Skip to content
Topics
Stories

Collective bargaining in the classroom

Interest- ​​based col­lec­tive bar­gaining with teachers unions could play an impor­tant role in improving edu­ca­tion and closing the achieve­ment gap in Mass­a­chu­setts public schools, according to a new report on public sector labor-​​management reform.

Barry Blue­stone, the founding dean of the School of Public Policy and Urban Affairs at North­eastern Uni­ver­sity, and Mass­a­chu­setts Insti­tute of Tech­nology pro­fessor Thomas A. Kochan coau­thored “Toward a Grand New Bar­gain: Col­lab­o­ra­tive Approaches to Labor-​​Management Reform in Mass­a­chu­setts.” The report was spon­sored by The Boston Foundation.

“The goal is to improve K through 12 edu­ca­tion,” said Blue­stone, who served as a “proud member of the United Auto Workers union” in the 1960s. “To that end, we need to make sure that teachers, super­in­ten­dents and prin­ci­pals are fully engaged in that effort.”

The new approach to labor-​​management rela­tions in the Commonwealth’s public schools would replace detailed work rules in com­plex con­tracts with a system of con­tin­uous problem solving through joint decision-​​making, Blue­stone said.

“When there is a problem, the par­ties will resolve it instead of cod­i­fying it in the next con­tract in lan­guage that, over time, cre­ates a dense web of rules and inflex­i­bility,” Blue­stone explained.

“Old style bar­gaining is based on con­flict and give and take,” he added. “Interest-​​based bar­gaining would allow both sides to explore their inter­ests and find out where they coincide.”

The labor-​​management reform plan, which may include com­pen­sa­tion and performance-​​based pay prac­tices for teachers, would fea­ture a statewide academy to train union leaders, school super­in­ten­dents and school com­mittee mem­bers in interest-​​based bar­gaining. A pilot pro­gram for at least one school dis­trict may be up and run­ning within the next three to six months, Blue­stone said.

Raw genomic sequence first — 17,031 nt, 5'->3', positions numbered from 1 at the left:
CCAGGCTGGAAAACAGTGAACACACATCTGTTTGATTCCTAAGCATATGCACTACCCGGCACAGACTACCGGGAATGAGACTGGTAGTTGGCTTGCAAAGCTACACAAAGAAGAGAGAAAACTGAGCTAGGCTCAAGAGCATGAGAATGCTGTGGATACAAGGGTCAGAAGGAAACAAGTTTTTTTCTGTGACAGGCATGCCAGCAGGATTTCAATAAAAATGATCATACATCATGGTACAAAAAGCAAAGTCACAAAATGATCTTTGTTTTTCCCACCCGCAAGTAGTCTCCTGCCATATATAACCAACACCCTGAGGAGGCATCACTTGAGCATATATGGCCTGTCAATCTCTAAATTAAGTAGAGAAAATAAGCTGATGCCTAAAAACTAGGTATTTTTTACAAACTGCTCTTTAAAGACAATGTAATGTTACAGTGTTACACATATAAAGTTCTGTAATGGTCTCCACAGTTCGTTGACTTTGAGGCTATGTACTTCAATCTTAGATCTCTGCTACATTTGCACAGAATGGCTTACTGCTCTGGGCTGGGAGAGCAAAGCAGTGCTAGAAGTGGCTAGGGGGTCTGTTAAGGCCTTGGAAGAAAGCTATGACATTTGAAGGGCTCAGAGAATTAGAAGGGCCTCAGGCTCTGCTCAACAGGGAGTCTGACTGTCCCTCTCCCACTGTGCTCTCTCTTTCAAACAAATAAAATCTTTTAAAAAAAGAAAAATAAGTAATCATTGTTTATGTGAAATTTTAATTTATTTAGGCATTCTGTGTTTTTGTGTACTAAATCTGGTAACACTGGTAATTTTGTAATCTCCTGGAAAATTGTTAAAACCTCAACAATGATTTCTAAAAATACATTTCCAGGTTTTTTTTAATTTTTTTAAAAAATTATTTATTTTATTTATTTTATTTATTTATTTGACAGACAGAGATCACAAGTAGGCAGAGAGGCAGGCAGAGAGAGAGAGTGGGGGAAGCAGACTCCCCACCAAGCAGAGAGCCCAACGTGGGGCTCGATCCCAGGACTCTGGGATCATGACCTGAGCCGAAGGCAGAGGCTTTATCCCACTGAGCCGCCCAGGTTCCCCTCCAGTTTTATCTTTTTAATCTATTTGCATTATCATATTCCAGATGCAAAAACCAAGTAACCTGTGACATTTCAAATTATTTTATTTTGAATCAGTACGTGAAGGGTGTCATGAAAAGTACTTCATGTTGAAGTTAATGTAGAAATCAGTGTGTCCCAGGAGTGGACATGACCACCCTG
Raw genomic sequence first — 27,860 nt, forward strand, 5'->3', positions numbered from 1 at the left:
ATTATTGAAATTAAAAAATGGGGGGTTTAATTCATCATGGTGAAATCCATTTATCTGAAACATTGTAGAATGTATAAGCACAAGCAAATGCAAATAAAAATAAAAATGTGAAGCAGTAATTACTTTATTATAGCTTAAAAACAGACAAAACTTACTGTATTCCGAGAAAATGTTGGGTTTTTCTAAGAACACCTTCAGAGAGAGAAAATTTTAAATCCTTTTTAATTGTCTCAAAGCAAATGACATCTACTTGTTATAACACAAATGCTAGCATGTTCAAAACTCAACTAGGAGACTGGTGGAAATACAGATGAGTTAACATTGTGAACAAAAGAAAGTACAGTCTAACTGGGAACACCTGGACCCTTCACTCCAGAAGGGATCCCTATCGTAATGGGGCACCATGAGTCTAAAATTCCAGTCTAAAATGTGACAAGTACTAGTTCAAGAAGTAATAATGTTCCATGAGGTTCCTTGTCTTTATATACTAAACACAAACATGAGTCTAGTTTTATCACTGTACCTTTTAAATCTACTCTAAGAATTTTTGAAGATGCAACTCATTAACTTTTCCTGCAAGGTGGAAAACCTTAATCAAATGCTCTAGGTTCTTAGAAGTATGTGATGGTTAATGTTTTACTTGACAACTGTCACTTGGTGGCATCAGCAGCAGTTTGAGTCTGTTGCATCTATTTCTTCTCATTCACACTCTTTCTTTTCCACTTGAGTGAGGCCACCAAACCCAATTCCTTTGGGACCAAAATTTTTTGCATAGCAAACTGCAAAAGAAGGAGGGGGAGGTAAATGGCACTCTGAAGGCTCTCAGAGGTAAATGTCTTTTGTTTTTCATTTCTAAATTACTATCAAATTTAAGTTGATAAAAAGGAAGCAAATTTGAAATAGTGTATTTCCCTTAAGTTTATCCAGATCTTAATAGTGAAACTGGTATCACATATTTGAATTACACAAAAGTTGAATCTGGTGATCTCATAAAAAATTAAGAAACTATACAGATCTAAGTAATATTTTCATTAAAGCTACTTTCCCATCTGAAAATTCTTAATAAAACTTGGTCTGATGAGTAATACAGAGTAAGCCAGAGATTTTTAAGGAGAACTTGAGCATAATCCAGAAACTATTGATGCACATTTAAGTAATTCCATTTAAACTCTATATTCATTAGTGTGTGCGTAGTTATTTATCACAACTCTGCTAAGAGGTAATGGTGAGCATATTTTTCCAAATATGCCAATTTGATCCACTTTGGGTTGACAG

Edu­ca­tion stake­holders, such as teachers, par­ents and prin­ci­pals, would also be granted access to an online Mass­a­chu­setts Learning Net­work, where inter­ested par­ties could share common experiences.

“The online system would allow us to very quickly dis­tribute our best prac­tices across the state,” Blue­stone said. “It would be a way of making sure people used the latest and best infor­ma­tion in designing their own interest-​​based bar­gaining systems.”

Blue­stone hopes to apply a mod­i­fied ver­sion of those col­lec­tive bar­gaining strate­gies to resolve labor-​​management con­flict among other state employees, such as fire­fighters and police officers.

He praised North­eastern for con­ducting such ground­breaking applied community-​​based research. “We are really engaged with the com­mu­nity and have a pas­sion for solving crit­ical prob­lems that face society,” he said. “North­eastern is one of the leading uni­ver­si­ties in the country devoted to this kind of work.”

– by Jason Kornwitz

More Stories

Photo of the Capitol Building at night

High stakes for politics, SCOTUS in 2018

01.04.2018
Photo of the crashed truck that was used in the October 31st attack in Manhattan.

Weaponizing Language: How the meaning of “allahu akbar” has been distorted

11.08.2017
Northeastern logo

Why I love studying Spanish

05.29.20
Uncategorized